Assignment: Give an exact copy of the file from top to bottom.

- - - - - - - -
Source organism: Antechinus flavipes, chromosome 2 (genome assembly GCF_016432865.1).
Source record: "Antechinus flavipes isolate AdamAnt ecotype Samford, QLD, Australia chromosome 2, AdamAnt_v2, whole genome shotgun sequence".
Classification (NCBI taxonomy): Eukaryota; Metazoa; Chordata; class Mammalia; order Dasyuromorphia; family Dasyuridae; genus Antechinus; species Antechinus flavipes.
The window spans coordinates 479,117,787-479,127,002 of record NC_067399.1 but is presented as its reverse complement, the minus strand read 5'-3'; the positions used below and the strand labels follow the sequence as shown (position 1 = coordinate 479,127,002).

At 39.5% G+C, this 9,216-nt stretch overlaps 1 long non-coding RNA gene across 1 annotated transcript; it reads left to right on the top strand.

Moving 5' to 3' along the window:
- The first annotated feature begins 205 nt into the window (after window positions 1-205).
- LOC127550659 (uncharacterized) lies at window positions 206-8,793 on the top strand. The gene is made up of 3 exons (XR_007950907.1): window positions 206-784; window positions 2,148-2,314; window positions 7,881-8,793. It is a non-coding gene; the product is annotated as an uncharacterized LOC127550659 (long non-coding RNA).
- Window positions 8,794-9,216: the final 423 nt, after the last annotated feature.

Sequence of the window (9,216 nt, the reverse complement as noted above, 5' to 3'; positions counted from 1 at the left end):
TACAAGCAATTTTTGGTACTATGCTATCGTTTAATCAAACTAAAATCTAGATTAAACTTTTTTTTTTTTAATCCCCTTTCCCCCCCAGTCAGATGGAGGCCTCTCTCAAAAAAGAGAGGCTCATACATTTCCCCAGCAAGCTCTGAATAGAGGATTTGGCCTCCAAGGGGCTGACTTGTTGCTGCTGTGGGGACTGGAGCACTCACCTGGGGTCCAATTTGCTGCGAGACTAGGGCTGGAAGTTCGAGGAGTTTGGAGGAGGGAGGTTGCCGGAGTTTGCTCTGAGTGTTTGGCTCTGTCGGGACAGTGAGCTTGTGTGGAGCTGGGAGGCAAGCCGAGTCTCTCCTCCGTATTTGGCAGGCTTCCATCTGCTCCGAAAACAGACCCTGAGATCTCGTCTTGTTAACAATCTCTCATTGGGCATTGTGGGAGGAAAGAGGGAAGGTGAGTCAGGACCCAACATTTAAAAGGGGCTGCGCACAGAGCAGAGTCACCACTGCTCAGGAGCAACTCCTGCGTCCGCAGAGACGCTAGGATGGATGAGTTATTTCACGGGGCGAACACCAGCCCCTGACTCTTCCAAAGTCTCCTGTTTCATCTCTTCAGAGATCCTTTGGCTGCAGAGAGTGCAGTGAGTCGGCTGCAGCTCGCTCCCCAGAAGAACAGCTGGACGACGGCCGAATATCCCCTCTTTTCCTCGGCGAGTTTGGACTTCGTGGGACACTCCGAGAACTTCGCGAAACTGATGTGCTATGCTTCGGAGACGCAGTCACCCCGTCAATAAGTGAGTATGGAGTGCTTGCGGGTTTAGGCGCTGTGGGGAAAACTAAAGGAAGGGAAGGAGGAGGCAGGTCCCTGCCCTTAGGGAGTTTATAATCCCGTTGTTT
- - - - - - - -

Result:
Source organism: Antechinus flavipes, chromosome 2 (genome assembly GCF_016432865.1).
Source record: "Antechinus flavipes isolate AdamAnt ecotype Samford, QLD, Australia chromosome 2, AdamAnt_v2, whole genome shotgun sequence".
Classification (NCBI taxonomy): Eukaryota; Metazoa; Chordata; class Mammalia; order Dasyuromorphia; family Dasyuridae; genus Antechinus; species Antechinus flavipes.
The window spans coordinates 479,117,787-479,127,002 of record NC_067399.1 but is presented as its reverse complement, the minus strand read 5'-3'; the positions used below and the strand labels follow the sequence as shown (position 1 = coordinate 479,127,002).

At 39.5% G+C, this 9,216-nt stretch overlaps 1 long non-coding RNA gene across 1 annotated transcript; it reads left to right on the top strand.

Moving 5' to 3' along the window:
- The first annotated feature begins 205 nt into the window (after window positions 1-205).
- LOC127550659 (uncharacterized) lies at window positions 206-8,793 on the top strand. The gene is made up of 3 exons (XR_007950907.1): window positions 206-784; window positions 2,148-2,314; window positions 7,881-8,793. It is a non-coding gene; the product is annotated as an uncharacterized LOC127550659 (long non-coding RNA).
- Window positions 8,794-9,216: the final 423 nt, after the last annotated feature.

Sequence of the window (9,216 nt, the reverse complement as noted above, 5' to 3'; positions counted from 1 at the left end):
TACAAGCAATTTTTGGTACTATGCTATCGTTTAATCAAACTAAAATCTAGATTAAACTTTTTTTTTTTTAATCCCCTTTCCCCCCCAGTCAGATGGAGGCCTCTCTCAAAAAAGAGAGGCTCATACATTTCCCCAGCAAGCTCTGAATAGAGGATTTGGCCTCCAAGGGGCTGACTTGTTGCTGCTGTGGGGACTGGAGCACTCACCTGGGGTCCAATTTGCTGCGAGACTAGGGCTGGAAGTTCGAGGAGTTTGGAGGAGGGAGGTTGCCGGAGTTTGCTCTGAGTGTTTGGCTCTGTCGGGACAGTGAGCTTGTGTGGAGCTGGGAGGCAAGCCGAGTCTCTCCTCCGTATTTGGCAGGCTTCCATCTGCTCCGAAAACAGACCCTGAGATCTCGTCTTGTTAACAATCTCTCATTGGGCATTGTGGGAGGAAAGAGGGAAGGTGAGTCAGGACCCAACATTTAAAAGGGGCTGCGCACAGAGCAGAGTCACCACTGCTCAGGAGCAACTCCTGCGTCCGCAGAGACGCTAGGATGGATGAGTTATTTCACGGGGCGAACACCAGCCCCTGACTCTTCCAAAGTCTCCTGTTTCATCTCTTCAGAGATCCTTTGGCTGCAGAGAGTGCAGTGAGTCGGCTGCAGCTCGCTCCCCAGAAGAACAGCTGGACGACGGCCGAATATCCCCTCTTTTCCTCGGCGAGTTTGGACTTCGTGGGACACTCCGAGAACTTCGCGAAACTGATGTGCTATGCTTCGGAGACGCAGTCACCCCGTCAATAAGTGAGTATGGAGTGCTTGCGGGTTTAGGCGCTGTGGGGAAAACTAAAGGAAGGGAAGGAGGAGGCAGGTCCCTGCCCTTAGGGAGTTTATAATCCCGTTGTTT